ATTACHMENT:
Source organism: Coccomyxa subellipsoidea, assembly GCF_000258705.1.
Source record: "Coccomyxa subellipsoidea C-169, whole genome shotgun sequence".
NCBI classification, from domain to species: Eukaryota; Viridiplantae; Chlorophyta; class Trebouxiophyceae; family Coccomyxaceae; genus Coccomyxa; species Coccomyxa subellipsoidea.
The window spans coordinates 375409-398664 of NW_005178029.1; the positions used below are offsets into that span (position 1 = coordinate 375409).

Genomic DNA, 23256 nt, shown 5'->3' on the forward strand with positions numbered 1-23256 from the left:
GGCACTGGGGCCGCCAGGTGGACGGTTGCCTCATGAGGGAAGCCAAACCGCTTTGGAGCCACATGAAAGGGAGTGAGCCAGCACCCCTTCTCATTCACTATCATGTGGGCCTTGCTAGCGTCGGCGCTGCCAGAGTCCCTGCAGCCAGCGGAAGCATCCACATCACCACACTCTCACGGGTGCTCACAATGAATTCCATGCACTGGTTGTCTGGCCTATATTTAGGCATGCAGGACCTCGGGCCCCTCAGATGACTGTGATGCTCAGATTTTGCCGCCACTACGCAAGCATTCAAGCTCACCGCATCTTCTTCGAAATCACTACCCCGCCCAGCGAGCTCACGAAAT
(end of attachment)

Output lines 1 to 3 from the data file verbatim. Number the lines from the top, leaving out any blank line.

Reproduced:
Source organism: Coccomyxa subellipsoidea, assembly GCF_000258705.1.
Source record: "Coccomyxa subellipsoidea C-169, whole genome shotgun sequence".
NCBI classification, from domain to species: Eukaryota; Viridiplantae; Chlorophyta; class Trebouxiophyceae; family Coccomyxaceae; genus Coccomyxa; species Coccomyxa subellipsoidea.